Possibly more important than products on the tariff lists, are what’s left off of them.
After a week of volatile markets driven by fears of a trade war, Chinese President Xi Jinping soothed traders with a vow of a “new phase” of opening China’s economy. In a speech Tuesday, Xi announced plans to lower tariffs for autos and other products, and enforce the legal intellectual property of foreign firms.
Trade war saber rattling hammered most agriculture markets last week. The Trump administration released its list of imports from China worth $50 billion on which it would impose 25% tariffs. China, in turn, threatened tariffs on $50 billion worth of U.S. products.
Market analysts, however, say what the U.S. and China have left off their tariff lists says as much as what’s on them. For instance, the U.S. would impose tariffs on flat-screen TVs, but not on clothes. China would impose tariffs on U.S. whiskey but not on beer.
For the U.S. beef industry, China has proposed a 25% tariff hike on fresh, chilled and frozen U.S. beef products. That would be on top of the 12% tariff already in place, and comes less than a year after the U.S. and China agreed to renew U.S. beef imports after a 13-year ban.
Possibly more important for cattlemen in the short term, however, is what China left off its list – hinds and offal.
China spends about $1 billion annually on U.S. animal hides to make shoes, car interiors and furniture upholstery. For comparison, the U.S. Meat Export Federation said beef exports to China in the second half of 2017 (when china lifted its ban) totaled 3,020 metric tons valued at $31 million. In other words, the Chinese hide market last year was 33 times greater than the beef they purchased.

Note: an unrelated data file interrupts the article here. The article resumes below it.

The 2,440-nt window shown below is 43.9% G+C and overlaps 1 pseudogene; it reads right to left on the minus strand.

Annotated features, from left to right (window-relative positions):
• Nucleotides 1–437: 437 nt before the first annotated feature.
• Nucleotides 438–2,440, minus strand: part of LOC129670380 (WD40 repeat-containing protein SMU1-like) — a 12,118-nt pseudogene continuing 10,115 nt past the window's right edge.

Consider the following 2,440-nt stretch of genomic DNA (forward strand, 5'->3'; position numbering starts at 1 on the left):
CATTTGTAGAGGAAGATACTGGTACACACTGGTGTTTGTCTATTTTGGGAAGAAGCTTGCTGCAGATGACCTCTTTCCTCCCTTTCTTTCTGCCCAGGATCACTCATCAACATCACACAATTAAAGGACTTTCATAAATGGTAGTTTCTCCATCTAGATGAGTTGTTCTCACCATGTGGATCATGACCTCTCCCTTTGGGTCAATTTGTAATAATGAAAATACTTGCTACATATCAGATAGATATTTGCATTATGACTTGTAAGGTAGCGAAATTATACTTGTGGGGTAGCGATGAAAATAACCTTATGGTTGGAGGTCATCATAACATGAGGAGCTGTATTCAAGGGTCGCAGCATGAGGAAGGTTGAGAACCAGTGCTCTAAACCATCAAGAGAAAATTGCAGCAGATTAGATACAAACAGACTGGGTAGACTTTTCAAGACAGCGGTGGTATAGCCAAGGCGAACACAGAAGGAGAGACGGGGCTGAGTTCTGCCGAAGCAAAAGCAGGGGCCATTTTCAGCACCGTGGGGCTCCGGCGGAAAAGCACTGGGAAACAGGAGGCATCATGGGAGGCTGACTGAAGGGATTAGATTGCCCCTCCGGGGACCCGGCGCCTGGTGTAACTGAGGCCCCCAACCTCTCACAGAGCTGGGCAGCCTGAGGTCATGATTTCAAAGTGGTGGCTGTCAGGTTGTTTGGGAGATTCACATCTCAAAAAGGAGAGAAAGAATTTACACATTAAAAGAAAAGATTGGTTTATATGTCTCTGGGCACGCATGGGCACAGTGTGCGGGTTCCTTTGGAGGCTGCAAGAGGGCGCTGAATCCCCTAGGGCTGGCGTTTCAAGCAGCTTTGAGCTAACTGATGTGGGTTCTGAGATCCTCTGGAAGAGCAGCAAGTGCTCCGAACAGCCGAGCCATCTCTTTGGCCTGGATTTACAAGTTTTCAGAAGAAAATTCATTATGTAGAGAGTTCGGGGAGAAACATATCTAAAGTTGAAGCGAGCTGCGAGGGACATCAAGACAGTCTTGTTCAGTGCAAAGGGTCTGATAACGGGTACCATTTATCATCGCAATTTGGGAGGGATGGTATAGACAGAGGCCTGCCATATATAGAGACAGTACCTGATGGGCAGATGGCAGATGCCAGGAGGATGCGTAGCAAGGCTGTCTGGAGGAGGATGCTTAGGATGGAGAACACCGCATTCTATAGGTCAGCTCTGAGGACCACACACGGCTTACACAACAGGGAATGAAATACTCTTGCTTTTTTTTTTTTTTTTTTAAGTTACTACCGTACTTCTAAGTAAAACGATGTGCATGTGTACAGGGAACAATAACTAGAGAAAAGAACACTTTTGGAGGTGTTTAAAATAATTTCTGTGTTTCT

Further, the trade war rhetoric has had little impact on U.S. hide and offal prices, says Sterling Marketing president John Nalivka. Yes, those prices are lower, but they’ve been on a downward trend since last September.
“The beef drop credit last week was the lowest since March 6, 2010,” Nalivka says. “That week the beef drop credit was at $133.75 per head.”
From 2010, the beef drop credit climbed to a peak of $232.32 per head in August of 2014, Nalivka says. Last week the beef drop credit calculated by Sterling Marketing was $145.78.
“Declines in the drop credit have been ongoing since last September,” Nalivka says. “The decline is a result of increasing cattle slaughter numbers, and hence, more hides available.”
Nalivka says the value of hides are roughly two-thirds of the drop credit value, and those prices are likely to see further declines as beef slaughter rates are projected to increase another 4% in 2018.
Still, the U.S. is the largest supplier of animal hides and skins to China’s $220 billion leather industry, and it’s unlikely the hide industry would become a tariff target.